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Work/Life: Mountains and Stocks and Dogs, Oh My!

The weekend is on its way, and as always I should be life-ing as opposed to working, but when the stock market takes as big a hit as it did yesterday it just gets my mind going. I do have plans with my wife and daughters on Saturday, so maybe, just maybe, I won’t give into the “my parents grew up during the depression” madness that still plagues me today. It’s like that scene in “Annie Hall,” where Alvy Singer is eight years old and obsessed with the idea that the universe is expanding. Despite reassurances from the adult world, he knows something bad is coming.

The weekend is on its way, and as always I should be life-ing as opposed to working, but when the stock market takes as big a hit as it did yesterday it just gets my mind going. I do have plans with my wife and daughters on Saturday, so maybe, just maybe, I won’t give into the “my parents grew up during the depression” madness that still plagues me today. It’s like that scene in “Annie Hall,” where Alvy Singer is eight years old and obsessed with the idea that the universe is expanding. Despite reassurances from the adult world, he knows something bad is coming. The fact that it’s light years away is not important—what’s important is utilizing one’s God-given right to worry about things one can’t control. And, as any good workaholic knows, it’s just not right that there should even BE things beyond our control.

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To take my mind off the impending recession, I reflected on the recent passing of Sir Edmund Hillary, he of the getting-to-the-top of Everest first game. By all accounts the guy was reserved and even withdrawn. According to the occasionally fact-checked Wikipedia, he had to rely on his future mother-in-law to do the proposing when he wanted to marry his first wife (whom he lost to an accident). And, the guy kept his phone number in the listings for his entire life, apparently enjoying chewing the fat about his adventures with those who were actually brave enough to call. Can it be? The man who provided a symbol for getting there at all costs was a homebody who was never happier than when he was having tea and watching Jeopardy? Of course, his son went onto to become a climber (we leave that word and its double-meaning hanging there), conquering (ditto) Everest in 1990. So maybe there’s a little bit of dysfunctional overachieving going on there. After all, if you can’t count a famous mountain climber for your work/life metaphors, whom can you count on for them?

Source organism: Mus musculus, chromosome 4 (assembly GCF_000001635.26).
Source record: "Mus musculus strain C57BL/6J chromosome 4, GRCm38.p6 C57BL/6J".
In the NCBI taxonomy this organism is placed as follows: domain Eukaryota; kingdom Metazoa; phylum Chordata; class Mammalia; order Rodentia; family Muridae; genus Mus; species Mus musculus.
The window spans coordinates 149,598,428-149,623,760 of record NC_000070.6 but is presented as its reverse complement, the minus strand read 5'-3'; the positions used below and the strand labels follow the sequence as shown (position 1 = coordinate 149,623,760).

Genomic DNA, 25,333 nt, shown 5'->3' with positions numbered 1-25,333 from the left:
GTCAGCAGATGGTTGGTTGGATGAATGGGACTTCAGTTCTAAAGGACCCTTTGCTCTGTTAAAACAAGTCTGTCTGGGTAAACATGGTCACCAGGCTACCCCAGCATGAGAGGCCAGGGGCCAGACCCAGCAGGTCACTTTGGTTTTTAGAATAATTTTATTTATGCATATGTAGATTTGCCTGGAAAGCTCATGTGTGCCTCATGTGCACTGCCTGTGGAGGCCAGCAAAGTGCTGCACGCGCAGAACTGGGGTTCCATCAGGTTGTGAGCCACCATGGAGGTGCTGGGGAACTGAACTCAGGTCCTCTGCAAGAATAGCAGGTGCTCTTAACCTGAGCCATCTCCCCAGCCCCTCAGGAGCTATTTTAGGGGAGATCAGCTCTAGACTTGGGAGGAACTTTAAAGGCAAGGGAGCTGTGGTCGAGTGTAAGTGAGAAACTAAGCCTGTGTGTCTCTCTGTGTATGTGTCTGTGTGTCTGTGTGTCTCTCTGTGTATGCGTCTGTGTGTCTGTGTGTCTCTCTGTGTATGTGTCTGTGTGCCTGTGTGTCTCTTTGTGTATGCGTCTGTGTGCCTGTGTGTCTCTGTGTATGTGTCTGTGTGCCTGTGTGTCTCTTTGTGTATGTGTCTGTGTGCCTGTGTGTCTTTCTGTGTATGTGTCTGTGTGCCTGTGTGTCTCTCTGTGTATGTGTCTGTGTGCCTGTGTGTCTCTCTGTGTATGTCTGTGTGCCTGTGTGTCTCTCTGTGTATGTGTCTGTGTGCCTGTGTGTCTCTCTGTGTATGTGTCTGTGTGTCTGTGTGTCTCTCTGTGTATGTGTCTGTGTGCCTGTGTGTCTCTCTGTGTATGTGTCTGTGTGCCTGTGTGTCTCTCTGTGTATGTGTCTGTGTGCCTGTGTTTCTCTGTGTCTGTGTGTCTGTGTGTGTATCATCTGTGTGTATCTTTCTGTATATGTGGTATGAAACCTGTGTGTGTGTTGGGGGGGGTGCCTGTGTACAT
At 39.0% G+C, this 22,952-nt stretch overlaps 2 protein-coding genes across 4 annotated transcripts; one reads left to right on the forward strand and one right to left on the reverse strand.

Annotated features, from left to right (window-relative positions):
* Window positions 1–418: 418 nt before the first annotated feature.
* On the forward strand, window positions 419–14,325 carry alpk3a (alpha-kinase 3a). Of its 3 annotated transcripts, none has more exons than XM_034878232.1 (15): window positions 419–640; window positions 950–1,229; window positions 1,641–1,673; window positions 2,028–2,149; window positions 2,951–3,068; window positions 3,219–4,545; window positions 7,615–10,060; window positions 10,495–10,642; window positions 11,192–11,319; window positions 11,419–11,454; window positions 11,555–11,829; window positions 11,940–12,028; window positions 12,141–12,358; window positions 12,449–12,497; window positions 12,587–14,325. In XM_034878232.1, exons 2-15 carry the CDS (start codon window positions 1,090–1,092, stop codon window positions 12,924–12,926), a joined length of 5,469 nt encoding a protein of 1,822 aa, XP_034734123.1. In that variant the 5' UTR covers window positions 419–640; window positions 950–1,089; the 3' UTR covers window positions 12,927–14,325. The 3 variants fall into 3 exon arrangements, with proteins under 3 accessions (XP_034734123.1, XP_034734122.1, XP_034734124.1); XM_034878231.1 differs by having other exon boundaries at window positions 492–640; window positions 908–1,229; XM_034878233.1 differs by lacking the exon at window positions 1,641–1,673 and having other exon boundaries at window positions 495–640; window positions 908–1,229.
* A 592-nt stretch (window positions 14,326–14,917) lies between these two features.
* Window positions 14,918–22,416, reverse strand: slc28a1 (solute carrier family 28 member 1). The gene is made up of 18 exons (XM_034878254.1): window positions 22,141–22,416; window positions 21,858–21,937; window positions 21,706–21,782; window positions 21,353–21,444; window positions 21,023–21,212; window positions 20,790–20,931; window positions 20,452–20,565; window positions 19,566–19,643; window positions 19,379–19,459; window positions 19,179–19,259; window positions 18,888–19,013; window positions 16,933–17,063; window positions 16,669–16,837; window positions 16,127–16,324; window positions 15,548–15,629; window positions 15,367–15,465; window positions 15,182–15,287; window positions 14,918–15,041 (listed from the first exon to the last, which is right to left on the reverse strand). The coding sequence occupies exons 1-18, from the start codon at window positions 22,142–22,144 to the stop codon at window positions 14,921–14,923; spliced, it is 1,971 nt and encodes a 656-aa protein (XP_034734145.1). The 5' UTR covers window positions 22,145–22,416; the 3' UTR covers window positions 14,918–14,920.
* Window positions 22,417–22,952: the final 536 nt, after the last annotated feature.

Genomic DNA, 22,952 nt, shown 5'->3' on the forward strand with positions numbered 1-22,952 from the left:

Finally, the news from Budapest is about some computer software being developed that will interpret the needs of dogs based on reading their barks and other noises. I don’t know about you, but I’m fairly clear on what my dog is communicating, as it usually involves food, a walk or the urge to either destroy or mate with another canine.

So, let’s get going on this same software for humans! Think of how much easier life would be if a little LED screen could tell you that the grunt your boss made means he’s lost all faith in you, or let your spouse know that when you say “hmm,” you’re really saying “I wasn’t really listening, but do go on.” And boy would it come in handy during presentations. When the guy giving the Power Point clears his throat, and your hand-held sensor device reads “b.s.’ing his way through this,” you will have an edge over everyone else in the room. Well, at least those who don’t already know the guy giving the Power Point is full of it.

There you have it. A potpourri of topics to heat up your next cocktail party. Which I hope is soon, because, really, you need to relax.

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